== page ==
But every time the hotheads on the Far Left think they’ve got their man bang to rights (including Cardinal Pell in Australia) they find their case has fallen to pieces in their hands.
It’s not impossible that western governments may one day take a decisive step towards persecuting Christians for their beliefs. But that’s a legal Rubicon they’re not close to crossing yet.

GA Woolley
GA Woolley
2 months ago

It should be of no account if what is said is in the Bible, or any other religious text. Nor if it’s a ‘cherished belief’. Plenty of these are hate speech, or offensive, and many are explicitly threatening. What matters is what the words are; if they would be regarded as hate speech outside a religious context, or if the subject and object were reversed, then hate speech they are. The ‘god’ of the OT was a seriously unpleasant and cruel character; he underwent a massive change of heart between the OT and NT, so even he recognised that. So should his followers.

Julian Farrows
Julian Farrows
2 months ago
Reply to  GA Woolley

You have a very postmodern view of the Old Testament, one that fails to take into the account the kind of world which existed back then: incest, child sacrifice, funeral sacrifices, the worship of rocks, trees, and animals, were all pretty common back then. Was the OT G-d cruel? Perhaps, but He created the blueprint for a society that helped His people survive and thrive in such dark and unenlightened times. They still exist today four thousand years later despite numerous attempts to eradicate them.
The difference between the OT and the NT is that the OT was designed with societies in mind, the NT is for how individuals should interact within those societies.

Colin Elliott
Colin Elliott
2 months ago
Reply to  GA Woolley

I think one can find all sorts of apparently cruel things in the OT, which includes a considerable variety of sources.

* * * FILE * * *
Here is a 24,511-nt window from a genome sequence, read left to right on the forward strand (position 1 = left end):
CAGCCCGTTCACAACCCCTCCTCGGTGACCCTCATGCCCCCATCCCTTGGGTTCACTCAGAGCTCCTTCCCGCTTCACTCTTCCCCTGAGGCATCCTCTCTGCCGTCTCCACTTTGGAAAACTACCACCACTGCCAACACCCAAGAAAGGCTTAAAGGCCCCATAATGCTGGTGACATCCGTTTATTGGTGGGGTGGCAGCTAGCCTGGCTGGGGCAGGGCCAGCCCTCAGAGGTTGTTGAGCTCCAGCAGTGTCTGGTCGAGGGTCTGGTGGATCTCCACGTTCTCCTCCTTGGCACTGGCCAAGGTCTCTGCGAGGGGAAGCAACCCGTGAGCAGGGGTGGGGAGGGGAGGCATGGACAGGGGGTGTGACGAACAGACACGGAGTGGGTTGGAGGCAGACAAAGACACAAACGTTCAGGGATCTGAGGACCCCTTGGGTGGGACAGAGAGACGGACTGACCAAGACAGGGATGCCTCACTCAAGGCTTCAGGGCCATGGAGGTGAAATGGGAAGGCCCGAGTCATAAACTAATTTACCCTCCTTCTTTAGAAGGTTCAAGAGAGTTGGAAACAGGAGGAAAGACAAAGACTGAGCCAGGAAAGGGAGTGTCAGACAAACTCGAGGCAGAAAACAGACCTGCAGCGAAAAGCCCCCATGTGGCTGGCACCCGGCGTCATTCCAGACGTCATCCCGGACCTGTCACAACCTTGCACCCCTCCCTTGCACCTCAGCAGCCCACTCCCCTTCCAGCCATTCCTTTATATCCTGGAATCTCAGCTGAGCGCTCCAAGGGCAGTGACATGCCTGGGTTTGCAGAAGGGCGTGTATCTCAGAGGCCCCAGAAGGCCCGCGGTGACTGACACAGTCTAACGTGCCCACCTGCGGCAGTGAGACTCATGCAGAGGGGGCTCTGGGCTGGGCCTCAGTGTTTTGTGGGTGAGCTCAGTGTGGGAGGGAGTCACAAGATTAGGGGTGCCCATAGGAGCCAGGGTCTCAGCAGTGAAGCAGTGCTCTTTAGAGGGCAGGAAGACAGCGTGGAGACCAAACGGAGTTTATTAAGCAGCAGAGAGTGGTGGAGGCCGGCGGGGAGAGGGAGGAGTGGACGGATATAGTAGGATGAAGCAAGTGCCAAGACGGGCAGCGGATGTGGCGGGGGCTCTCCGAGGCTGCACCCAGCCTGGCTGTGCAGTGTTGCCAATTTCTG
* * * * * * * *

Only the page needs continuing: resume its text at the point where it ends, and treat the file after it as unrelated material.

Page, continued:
However, if one reads the Ten Commandments, and bears in mind that they were written ~ 3,500 years ago, long before the widely accepted idea of right and wrong today, I would suggest that it varies little from the message within the NT.

Terence Fitch
Terence Fitch
3 months ago

Scouring Europe to find half a dozen outliers?

Francis MacGabhann
Francis MacGabhann
3 months ago
Reply to  Terence Fitch

Try praying outside an abortion clinic and see what happens.

Terence Fitch
Terence Fitch
3 months ago

Pray elsewhere then? Prayer is either spiritual and a true objective fact in which case your god will hear you or you’re there to make a self indulgent scene. If your beliefs are true it doesn’t matter where you pray does it? Or you don’t really believe in prayer or you don’t believe other people are allowed to have their own views and moral beliefs. Please explain.

Francis MacGabhann
Francis MacGabhann
3 months ago
Reply to  Terence Fitch

It’s a form of speech. Either it’s free or it isn’t. If it isn’t, don’t peddle some line like you represent some advanced form of social evolution because you’re shutting selected groups up. People have been doing that since the Stone Age, they were just more honest about it.

Terence Fitch
Terence Fitch
3 months ago

So let’s see. Bit of a paradox here. You’re complaining about your rights because you want to stop others having rights because you think you are absolutely right because of divine right. Oh dear.

Judy Johnson
Judy Johnson
3 months ago

You are right that people have been trying to silence those who believe in the God of the Bible since the prophets were writing. I think people are very honest about that today; for example Richard Dawkins and Christopher Hitchens in the UK.